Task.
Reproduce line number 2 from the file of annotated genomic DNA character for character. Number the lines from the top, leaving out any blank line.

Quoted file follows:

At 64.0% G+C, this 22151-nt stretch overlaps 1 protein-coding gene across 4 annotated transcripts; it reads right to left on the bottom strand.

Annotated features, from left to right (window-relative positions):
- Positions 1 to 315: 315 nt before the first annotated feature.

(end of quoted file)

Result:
Annotated features, from left to right (window-relative positions):